Marketing April/May 2018

Every issue of Marketing looks at the story behind brands and the people that devote their blood, sweat and tears to them. From one-on-one interviews with Australia's top marketing executives, to valuable case studies and strategy-level opinion, every page is authoritative and insightful.

Leer Más
Niche Media Pty Ltd
USD 5.30

en este número

1 min.

Marketing would like to recognise and thank the members of its Editorial Advisory Board for their invaluable guidance, including but not limited to Dr Michael Valos (chair), Caroline Ruddick, Erik Zimmerman, Mike Harley, Shannon Peachey, Trisca Scott-Branagan, Skev Ioannou, Cameron Woods and Peter Little. * CONTENT PARTNER: a Marketing Content Partner is an organisation with which we’ve entered into a partnership to collaborate on content for the magazine (see page numbers listed for each) and/or exclusive benefits for Members of Marketing Pro. See for more information.…

4 min.
editor's note

I typically avoid giving people advice about their money. As a rule, I'm reluctant to give people advice about their marketing, too. It’s a good thing, then, that there was plenty of contribution from experts putting this, a money themed Marketing issue, together. I spoke to a friend about the theme. His response? “Shouldn’t they all be about money?” He was right, but this one gets nice and specific in a variety of ways. Boiling the whole thing down would reveal one key idea: money is changing. Money is shifting and like changes in tech, consumption trends, customer expectations, communication and loyalty, marketers must adapt to survive. In another way, money is like marketing in that sound knowledge of a few core principles and some life experience – not to mention creative thinking…

7 min.
the new authenticity

Every modern marketer is aware of the three emotionally charged steps required to transform a company’s target audience into its most vocal ambassadors: Know. Like. Trust. Since the dawn of time, people have been buying products and services in exchange for what they deem to be of value – whether camels in exchange for a bride or the latest Louis Vuitton handbag in exchange for a portion of their salary. We have been brought up on a model of marketers making people aware of what a business has to offer, encouraging rapport or likeability to prompt transaction and, finally, creating an experience within that transaction that imbues trust between giver and receiver. A new technology is set to shift this modus operandi, removing the need to ‘trust’ any company or business…

2 min.
sectors most affected by blockchain

HEALTHCARE Few industries are as ripe for change as healthcare and, despite many attempts at digital innovation in this space, none appear to have had as much of an impact as blockchain will. According to IBM’s Blockchain Blog, this new technology could positively assist in many areas, from supporting the entire life cycle of a patient’s health records and billing documentation, via preventing counterfeit drugs and increasing detection, providing accountability and transparency, to clinical trial reporting and working alongside Internet of Things (IoT)-enabled medical equipment to provide the best health outcomes for patients. PROPERTY When you purchase a new home, you purchase all of its history – even those parts that you may not be aware of. Blockchain will enable buyers to review every change to the property’s history in seconds, as well…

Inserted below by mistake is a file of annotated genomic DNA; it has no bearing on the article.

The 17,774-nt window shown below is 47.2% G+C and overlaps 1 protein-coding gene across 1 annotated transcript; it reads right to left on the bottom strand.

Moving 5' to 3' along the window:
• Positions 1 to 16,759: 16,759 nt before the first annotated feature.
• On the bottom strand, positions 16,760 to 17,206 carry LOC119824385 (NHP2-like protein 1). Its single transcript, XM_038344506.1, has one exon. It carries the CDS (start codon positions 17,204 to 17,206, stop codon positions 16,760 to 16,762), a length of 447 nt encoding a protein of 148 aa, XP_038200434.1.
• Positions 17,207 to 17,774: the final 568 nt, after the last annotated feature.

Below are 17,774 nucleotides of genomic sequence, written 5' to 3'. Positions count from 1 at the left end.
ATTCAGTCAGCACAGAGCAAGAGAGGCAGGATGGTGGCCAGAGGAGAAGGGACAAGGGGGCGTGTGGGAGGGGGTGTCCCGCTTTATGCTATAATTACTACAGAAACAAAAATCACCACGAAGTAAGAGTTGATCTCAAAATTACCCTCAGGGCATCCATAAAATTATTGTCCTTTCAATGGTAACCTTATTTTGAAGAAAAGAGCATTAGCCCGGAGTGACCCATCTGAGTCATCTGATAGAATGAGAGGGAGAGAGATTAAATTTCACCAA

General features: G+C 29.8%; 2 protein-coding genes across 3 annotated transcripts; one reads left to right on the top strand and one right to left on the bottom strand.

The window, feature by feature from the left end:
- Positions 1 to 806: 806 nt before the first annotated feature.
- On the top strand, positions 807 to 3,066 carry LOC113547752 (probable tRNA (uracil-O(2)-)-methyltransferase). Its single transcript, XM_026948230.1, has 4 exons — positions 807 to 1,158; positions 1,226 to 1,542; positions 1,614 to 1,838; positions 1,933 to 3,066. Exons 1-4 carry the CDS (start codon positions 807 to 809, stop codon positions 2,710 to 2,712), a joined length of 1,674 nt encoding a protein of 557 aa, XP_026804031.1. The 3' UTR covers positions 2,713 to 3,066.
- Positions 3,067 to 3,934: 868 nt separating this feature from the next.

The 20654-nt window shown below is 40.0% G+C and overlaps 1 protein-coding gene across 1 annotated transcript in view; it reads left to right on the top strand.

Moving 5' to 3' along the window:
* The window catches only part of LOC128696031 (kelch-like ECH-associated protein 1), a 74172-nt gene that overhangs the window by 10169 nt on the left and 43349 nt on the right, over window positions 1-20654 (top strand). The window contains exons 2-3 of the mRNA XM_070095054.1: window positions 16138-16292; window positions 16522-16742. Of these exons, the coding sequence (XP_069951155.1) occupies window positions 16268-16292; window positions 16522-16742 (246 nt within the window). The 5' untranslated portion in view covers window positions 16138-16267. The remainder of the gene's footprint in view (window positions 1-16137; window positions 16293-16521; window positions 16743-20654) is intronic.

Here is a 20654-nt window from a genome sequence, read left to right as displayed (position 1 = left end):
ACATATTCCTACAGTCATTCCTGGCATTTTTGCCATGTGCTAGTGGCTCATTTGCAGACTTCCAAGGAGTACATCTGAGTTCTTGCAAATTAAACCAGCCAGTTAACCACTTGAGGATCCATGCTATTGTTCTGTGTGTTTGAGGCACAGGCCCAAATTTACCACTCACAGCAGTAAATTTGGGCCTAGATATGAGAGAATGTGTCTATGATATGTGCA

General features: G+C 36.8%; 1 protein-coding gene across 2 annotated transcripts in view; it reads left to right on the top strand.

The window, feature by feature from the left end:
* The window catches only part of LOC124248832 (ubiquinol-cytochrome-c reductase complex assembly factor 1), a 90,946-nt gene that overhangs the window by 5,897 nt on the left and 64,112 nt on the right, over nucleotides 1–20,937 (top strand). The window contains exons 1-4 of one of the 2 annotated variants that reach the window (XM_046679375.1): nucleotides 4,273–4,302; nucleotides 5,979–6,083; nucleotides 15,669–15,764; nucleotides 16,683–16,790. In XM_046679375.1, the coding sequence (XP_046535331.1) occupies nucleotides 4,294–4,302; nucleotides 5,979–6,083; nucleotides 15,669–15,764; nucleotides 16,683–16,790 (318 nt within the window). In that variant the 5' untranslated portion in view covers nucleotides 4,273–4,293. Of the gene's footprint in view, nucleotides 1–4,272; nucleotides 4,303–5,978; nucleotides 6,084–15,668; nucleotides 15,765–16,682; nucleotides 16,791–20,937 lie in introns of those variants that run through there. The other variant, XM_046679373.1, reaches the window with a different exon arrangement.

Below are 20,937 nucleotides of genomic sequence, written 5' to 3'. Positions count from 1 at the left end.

2 min.
bitcoin: fad or fortune?

Since the term first appeared on a forum back in 2008, Bitcoin has become a largely popular – and puzzling – concept. Described as the first decentralised digital currency, it enables anyone in the world to transact with anyone else, without the need for an intermediary (such as a bank or payment service like Paypal). Just as misunderstood as the currency itself, is the origins of its founder, Satoshi Nakamoto. Widely accepted to be a group of people, rather than one person, Satoshi Nakamoto is the name given to those responsible for the first iteration of Bitcoin and its first blockchain database in 2009. Despite its mysterious origins, Bitcoin has grown immensely in the decade since its first mention. Type Bitcoin into Google and you’re now met with more than 300…

10 min.
all that glitters

Tracey Porter investigates. It is clear Australia’s financial elite are kicking some serious goals. New research recently released by Credit Suisse shows the number of ultra high net worth individuals (those with a net worth of $65.5 million) in Australia grew to 3000 in the 12 months to June 2017. The latest issue of the company’s ‘Global Wealth Report’ found that during the same period the number of millionaires in Australia grew by 200,000 to 1.16 million. The report also revealed that last year saw the largest increase in the number of billionaires in this country since the start of the century, adding eight new billionaires in 2017, lifting the total number to 33. And it’s clear the numbers are having a big impact on the retail sector with Europe-based luxury conglomerates…